After wetting out the underside and edges of each beam section, I installed them in epoxy adhesive thickened with high-density filler and cabosil, using a notched trowel to apply the adhesive and leaving plenty of extra along the vertical edges to fill the small gaps.  Once the top section was in place, I used a thickened  epoxy mixture strengthened with choppings to finish off the top shape of the beam, filling the areas left by the short steps in each of the three layers.  I kept this filler just slightly lower than the adjacent deck as well, to prevent undue sanding later, as this filler would be quite hard and difficult to sand.

After lunch, the beam area had tacked up enough that I could do some preparatory work for the new mast step platform.  With a steel ruler in place between the short remaining section of the old platform (left in place for this purpose) and the marks I’d made on the forward hatch, I measured the height and found that it was just shy of 3/4″ (and taller at the forward end), so I thought I’d use another piece of my fiberglass sheeting to build the platform base.   The mast step needed to be solid fiberglass, and I’d originally considered building this up myself once the core was in place around it, but this was a quicker solution that would make building and shaping the little platform that much easier.  (Review the original platform design and shape here.)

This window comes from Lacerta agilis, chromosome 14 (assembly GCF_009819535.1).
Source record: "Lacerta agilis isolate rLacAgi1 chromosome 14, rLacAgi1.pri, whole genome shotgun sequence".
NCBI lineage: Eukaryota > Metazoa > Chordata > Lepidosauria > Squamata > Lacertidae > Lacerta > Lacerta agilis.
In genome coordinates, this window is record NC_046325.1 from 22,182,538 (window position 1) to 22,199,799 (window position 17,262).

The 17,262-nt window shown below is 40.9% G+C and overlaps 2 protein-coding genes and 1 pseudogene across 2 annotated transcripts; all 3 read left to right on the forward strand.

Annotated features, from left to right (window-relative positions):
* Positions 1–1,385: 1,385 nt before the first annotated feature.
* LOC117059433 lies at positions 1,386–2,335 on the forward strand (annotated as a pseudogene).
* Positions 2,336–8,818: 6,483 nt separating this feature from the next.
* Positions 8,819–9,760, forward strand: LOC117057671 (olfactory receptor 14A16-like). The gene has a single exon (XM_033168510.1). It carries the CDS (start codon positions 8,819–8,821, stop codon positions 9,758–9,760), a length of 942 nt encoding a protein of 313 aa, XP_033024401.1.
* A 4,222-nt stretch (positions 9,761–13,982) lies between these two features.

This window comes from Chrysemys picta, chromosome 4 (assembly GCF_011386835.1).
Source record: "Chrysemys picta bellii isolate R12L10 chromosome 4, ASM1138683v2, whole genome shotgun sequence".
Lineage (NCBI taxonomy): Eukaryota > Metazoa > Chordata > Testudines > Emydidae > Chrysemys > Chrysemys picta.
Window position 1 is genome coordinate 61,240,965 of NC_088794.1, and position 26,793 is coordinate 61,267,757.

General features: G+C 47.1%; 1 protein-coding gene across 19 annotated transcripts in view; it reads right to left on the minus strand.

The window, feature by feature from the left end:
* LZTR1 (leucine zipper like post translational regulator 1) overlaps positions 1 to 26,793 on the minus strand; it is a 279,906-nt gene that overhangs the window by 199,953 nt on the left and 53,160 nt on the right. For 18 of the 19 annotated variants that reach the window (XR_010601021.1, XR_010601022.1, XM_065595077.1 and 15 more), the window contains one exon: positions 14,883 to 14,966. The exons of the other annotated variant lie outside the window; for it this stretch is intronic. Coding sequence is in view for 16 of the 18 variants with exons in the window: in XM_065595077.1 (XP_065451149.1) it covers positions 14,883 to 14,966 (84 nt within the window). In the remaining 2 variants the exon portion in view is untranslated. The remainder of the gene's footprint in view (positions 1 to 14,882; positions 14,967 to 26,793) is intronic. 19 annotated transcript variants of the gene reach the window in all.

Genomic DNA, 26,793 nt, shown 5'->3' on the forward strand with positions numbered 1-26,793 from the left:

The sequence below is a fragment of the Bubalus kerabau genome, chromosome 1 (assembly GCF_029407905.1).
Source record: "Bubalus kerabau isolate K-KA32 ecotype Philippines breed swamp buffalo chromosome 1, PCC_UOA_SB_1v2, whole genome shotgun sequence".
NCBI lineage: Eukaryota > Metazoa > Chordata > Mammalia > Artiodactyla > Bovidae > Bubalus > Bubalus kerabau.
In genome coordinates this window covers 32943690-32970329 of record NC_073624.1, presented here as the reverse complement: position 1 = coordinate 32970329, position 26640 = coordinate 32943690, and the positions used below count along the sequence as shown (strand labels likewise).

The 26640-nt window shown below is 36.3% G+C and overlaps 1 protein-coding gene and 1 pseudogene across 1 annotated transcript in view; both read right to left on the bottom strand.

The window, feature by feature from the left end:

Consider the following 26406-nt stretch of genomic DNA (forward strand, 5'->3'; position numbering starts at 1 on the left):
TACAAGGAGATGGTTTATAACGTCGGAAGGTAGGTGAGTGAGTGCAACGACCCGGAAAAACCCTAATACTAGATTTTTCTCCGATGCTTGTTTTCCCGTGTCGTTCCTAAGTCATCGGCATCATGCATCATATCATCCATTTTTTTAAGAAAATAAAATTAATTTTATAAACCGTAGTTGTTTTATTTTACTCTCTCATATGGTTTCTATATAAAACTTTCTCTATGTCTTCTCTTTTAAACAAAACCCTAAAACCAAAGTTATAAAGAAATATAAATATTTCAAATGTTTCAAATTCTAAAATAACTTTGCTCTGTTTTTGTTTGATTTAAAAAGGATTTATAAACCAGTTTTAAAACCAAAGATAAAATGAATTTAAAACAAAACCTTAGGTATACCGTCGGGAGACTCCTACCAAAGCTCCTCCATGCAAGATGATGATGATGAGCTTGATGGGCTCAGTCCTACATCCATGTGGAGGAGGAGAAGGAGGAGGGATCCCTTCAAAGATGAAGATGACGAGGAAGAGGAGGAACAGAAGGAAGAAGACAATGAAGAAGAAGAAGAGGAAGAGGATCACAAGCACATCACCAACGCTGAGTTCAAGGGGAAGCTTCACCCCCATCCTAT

I wanted to install the solid base, then glass over the top of it with the new top skin for the deck, so I needed the whole thing to be an appropriate height below the desired finished height as dictated by the ruler.  This meant that I had to remove some material from the underside of the piece to make it fit properly, mainly at the aft end, where it was too high, but I also had to shape and dish out the bottom to fit the general curvature of the deck beneath.  After some incremental shaping, I eventually got the new piece to fit the way I wanted it, essentially two layers’ thickness below the finished deck height.  (This gap is hard to see beneath the ruler in the bottom row of photos, but it’s there.)

To roughly match the shape and character of the original platform I was attempting to reproduce, I cut a bevel on the forward end of the fiberglass, which would ease the transition and shaping of the platform into the finished deck later.  The narrow area just forward of the mast step would be at nominal deck height (just a little lower), but instead of balsa core here, as in the original construction, I planned to fill that gap with solid fiberglass later, once the core was in place.  This would ensure that the wiring runs would never leak into any coring as they had in the past.

When I’d removed the old part of the platform, I found that this left a gap in the deck skin below, and over a couple “lifts” of epoxy I’d filled this void over the course of the day, finishing up with a final layer once I’d completed work on the mast platform and bringing the void up to inner deck level.

Total time billed on this job today:  5.5 hours 

0600 Weather Observation:  28°, mostly clear. Forecast for the day:  Sunny, 57°